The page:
There is a man in Pennsylvania who built a lighted, 24-foot cross on his front lawn as a public display of his belief in Jesus Christ. And, not surprisingly, some of the neighbors want him to take it down.
This same man in Pennsylvania was also told by the local borough council that he was lacking the proper building permit to raise the structure.
He is apparently now seeking that permit.
But, he has stated that he will not take down the cross, no matter what the outcome of his permit application. Continue reading →
Today I joined a group of Christian men, mostly preachers and other church leaders, for lunch, conversation, and some spiritual encouragement. Lunch was good. (just kidding Jake and Mike.)
Anyway, my friend and techno-neanderthal Jake King had some thoughts to share with the group about men and spirituality. He had been reading a book called “Why Men Hate Going to Church.” Jake shared some information about the disparity between male and female church attendance (there are 13 million more women in American churches than men). He discussed the trend in church life to have more women-oriented events than men-oriented events: ladies’ Bible classes, ladies’ brunches, ladies’ days, women’s retreats versus the occasional men’s retreat or men’s breakfast. He also shared some thoughts from the book about why this might be the case and what we, as Christians and/or church leaders, might be able to do to help the problem. Continue reading →
Have you heard about the preacher in Florida who wants to burn copies of the Koran on 9/11? His name is Terry Jones, and he is promoting International Burn a Koran Day. Seriously. Watch this CNN interview with Jones: Quran burning backlash.
Here’s what Terry Jones had to say about his efforts to promote International Burn a Koran Day: Continue reading →
That is a simple statement with a lot of theological weight. First, I have to ask if it is even possible for me to be like God at all. Second, I have to wonder if the fact that I am made in God’s image makes me enough like God to suffice. Third, I have to marvel at all of the things God can do that are recognized to be utterly impossible for me (such as parting a large body of water). Fourth, I have to cringe at the many ways I know I could be more like God, but require more will power than I currently muster. So many theologically puzzling implications in that statement, and, yet, we Christians know that it is still our goal.
We have to come to at least one important conclusion about our responsibility toward God as it regards this statement: that however we can be like God we should be like God.Continue reading →
For God so love the world that He gave… [John 3:16]
I heard an objection not all that long ago that preachers are always asking for money.
The objector was right. Church leadership is often concerned about finances, and the job of pushing for greater financial sacrifice often falls to the preacher. “Preach a sermon about it.” “Make sure the church knows they need to be sacrificial and cheerful givers.” “Show them what the Bible says about giving.”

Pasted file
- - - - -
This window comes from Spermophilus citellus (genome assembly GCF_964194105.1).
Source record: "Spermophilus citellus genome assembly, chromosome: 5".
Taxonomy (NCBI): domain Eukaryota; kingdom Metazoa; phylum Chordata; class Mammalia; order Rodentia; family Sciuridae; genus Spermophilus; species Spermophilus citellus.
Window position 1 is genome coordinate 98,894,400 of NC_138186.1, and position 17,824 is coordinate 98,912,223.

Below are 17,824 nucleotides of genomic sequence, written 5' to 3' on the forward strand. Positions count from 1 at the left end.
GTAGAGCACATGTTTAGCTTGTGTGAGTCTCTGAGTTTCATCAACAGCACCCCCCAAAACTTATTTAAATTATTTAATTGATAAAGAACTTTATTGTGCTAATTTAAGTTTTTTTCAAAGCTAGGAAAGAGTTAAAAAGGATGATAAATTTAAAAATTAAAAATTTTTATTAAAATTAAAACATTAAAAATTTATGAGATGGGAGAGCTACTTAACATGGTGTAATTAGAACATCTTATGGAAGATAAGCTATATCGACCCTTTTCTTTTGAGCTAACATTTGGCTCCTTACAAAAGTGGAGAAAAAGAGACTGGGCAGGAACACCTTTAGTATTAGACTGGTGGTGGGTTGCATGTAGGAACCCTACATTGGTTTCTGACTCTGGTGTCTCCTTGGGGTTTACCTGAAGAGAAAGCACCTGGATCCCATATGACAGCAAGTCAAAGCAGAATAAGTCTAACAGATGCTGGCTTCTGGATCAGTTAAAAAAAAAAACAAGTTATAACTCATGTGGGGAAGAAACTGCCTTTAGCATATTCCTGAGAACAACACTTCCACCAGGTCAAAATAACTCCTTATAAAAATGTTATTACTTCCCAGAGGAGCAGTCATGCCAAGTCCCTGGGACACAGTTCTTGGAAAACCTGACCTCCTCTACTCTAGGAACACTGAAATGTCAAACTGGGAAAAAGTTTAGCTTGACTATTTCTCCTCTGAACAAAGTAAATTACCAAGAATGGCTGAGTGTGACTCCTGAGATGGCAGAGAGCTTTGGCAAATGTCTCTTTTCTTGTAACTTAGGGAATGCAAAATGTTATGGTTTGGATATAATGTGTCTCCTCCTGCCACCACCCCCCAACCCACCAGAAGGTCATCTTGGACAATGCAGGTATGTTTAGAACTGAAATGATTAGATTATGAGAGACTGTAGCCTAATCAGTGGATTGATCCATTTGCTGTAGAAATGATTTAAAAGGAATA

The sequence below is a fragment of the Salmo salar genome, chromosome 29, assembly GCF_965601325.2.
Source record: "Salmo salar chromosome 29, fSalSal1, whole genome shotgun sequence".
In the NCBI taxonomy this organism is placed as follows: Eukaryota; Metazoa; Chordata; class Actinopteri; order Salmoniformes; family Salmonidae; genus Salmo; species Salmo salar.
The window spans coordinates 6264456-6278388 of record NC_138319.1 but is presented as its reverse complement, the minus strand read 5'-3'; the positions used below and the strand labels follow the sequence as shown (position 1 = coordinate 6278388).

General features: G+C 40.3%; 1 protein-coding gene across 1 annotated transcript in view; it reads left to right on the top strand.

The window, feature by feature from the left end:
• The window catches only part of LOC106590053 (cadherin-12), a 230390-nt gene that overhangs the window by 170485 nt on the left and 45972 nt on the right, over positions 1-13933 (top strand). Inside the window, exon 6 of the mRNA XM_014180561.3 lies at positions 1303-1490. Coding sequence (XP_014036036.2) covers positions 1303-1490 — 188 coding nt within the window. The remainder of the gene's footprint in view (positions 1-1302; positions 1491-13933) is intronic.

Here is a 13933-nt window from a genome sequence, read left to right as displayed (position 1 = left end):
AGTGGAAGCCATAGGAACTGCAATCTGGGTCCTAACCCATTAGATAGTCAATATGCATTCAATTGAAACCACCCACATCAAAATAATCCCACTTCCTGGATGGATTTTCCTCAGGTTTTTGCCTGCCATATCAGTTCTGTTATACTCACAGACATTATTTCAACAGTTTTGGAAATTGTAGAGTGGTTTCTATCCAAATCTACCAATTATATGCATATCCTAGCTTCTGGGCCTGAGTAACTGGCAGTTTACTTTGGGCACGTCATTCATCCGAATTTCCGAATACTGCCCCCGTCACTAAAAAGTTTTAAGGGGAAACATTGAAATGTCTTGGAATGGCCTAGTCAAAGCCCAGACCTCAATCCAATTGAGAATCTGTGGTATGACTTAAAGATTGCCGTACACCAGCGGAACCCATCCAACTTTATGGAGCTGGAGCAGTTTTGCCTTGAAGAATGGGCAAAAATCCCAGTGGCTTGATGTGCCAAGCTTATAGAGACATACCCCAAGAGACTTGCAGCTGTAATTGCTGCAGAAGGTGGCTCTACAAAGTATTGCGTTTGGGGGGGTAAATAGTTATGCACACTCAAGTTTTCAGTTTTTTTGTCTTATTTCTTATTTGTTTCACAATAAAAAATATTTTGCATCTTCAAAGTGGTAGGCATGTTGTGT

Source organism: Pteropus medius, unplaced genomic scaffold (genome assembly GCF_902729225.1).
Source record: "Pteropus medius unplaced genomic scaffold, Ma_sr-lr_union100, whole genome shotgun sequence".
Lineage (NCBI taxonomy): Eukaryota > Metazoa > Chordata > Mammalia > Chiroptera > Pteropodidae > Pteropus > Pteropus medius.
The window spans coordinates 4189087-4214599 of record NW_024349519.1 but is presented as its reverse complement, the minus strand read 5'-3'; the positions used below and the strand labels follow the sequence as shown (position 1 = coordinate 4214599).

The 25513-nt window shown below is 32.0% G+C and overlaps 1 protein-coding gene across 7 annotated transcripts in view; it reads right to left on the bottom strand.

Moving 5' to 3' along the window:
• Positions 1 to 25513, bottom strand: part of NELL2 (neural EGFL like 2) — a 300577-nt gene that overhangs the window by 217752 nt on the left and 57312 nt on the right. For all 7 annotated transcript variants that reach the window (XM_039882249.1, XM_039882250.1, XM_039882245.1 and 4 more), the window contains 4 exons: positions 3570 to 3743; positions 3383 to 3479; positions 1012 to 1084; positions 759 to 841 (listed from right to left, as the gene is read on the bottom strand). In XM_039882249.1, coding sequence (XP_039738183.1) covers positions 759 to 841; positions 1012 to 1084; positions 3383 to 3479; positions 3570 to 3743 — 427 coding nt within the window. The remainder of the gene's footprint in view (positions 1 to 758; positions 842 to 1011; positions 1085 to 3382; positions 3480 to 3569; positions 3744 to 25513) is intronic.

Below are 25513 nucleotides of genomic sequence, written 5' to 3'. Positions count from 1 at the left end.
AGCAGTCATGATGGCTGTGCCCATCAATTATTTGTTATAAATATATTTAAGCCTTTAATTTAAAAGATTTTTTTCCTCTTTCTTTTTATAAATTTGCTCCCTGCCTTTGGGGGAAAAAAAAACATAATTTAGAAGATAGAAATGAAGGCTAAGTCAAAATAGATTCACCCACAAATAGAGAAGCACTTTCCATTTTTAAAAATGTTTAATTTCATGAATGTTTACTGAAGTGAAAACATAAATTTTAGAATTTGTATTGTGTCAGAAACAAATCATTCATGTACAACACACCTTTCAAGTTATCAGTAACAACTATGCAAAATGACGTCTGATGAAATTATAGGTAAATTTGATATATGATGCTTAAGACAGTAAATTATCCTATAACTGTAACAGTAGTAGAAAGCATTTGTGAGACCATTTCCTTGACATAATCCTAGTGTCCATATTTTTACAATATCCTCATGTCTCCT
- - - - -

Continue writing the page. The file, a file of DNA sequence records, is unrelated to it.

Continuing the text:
See what kind of love the Father has given us… [1John 3:1]
But, the Bible says much more about giving than we typically hear from the pulpit. We preachers have been guilty of limiting our discussions of giving to monetary matters. Continue reading →
Sara and I planted a vegetable garden this year. It’s nothing too big, and nothing all that fancy, either, although we’re working on it. We decided to try “square foot gardening” in raised boxes. We mixed our own soil from peat moss, compost, and vermiculite. We laid down soaker hoses to make watering easier and more efficient. We put a pvc frame over one box (so far), and wrapped netting over it to keep the birds and beasts out. And we have checked our garden nearly every day to see that things are growing, and to make sure and get the weeds out (and the massive amounts of maple seeds that have been dropping from the silver maple tree about forty feet away).
As the minister advanced to the slide that laid out his comprehensive plan for evangelism, the elders suddenly realized that utilizing PowerPoint in the worship service may not have been the best idea after all.
82% of unchurched people would probably accept an invitation to church.
Isn’t that incredible? And they would be much more likely to go if they were asked by a friend, family member, or colleague. This information is from a book I have been reading called The Unchurched Next Door. This book, by Thom Rainer, is based on research gathered from interviews with unchurched people across the US and Canada. Rainer defines an unchurched person as one who attends church fewer than five times a year.
Sadly, Rainer also reports that only 21% of church-goers invite anyone to church in the course of a year, and only 2% invite an unchurched person. Continue reading →
Apparently, a company was seeking to fill a position that involved communication with Chinese clientele. They wanted someone who was qualified, a hard worker, and not an “arrogant American” who might be so proud of their national heritage that they ruin business partnerships and opportunities with foreign clients.
I thought this was funny, first of all, because the company felt they needed to include this specification in a job description. Continue reading →